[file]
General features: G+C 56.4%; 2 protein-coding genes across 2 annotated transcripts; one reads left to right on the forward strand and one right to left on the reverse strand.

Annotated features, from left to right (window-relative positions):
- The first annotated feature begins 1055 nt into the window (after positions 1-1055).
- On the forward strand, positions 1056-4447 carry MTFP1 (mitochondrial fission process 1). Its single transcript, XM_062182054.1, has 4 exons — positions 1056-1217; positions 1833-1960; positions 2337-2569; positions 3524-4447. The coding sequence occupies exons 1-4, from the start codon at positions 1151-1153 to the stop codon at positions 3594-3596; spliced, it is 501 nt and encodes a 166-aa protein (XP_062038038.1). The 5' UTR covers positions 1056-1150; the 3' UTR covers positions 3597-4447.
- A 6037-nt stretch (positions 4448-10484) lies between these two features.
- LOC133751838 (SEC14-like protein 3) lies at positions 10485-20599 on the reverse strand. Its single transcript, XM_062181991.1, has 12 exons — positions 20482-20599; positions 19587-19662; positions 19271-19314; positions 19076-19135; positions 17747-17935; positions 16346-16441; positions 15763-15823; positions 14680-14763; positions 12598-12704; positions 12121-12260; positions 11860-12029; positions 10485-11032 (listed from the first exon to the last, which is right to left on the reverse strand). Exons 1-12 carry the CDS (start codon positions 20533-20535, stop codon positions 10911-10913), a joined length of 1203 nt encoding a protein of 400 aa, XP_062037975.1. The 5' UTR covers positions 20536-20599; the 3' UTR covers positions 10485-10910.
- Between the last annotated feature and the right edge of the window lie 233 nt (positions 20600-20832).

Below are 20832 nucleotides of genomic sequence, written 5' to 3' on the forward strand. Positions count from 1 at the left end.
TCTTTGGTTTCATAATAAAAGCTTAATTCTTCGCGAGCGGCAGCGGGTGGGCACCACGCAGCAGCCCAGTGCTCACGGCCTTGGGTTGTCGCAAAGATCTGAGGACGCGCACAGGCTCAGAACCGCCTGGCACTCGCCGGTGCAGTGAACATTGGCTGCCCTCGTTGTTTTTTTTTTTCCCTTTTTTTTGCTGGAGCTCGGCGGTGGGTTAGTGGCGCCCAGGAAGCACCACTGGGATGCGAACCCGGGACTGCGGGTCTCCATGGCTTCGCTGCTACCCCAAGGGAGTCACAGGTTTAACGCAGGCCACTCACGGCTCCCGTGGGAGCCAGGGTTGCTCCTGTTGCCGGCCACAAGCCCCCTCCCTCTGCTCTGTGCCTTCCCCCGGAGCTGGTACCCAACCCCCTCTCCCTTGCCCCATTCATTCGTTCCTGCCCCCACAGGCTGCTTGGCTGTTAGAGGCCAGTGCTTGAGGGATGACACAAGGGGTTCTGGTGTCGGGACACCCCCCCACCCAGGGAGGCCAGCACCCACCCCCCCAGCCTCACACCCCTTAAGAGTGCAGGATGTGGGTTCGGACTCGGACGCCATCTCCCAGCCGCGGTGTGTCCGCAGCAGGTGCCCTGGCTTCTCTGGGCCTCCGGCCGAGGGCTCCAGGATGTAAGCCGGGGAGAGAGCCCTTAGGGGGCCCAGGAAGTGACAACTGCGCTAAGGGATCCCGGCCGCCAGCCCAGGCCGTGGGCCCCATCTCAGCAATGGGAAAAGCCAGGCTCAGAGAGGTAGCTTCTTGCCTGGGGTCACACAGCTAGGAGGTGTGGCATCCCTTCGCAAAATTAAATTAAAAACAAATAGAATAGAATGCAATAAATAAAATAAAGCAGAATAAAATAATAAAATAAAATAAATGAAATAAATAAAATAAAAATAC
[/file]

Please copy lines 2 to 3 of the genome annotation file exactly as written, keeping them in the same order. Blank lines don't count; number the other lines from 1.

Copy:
Annotated features, from left to right (window-relative positions):
- The first annotated feature begins 1055 nt into the window (after positions 1-1055).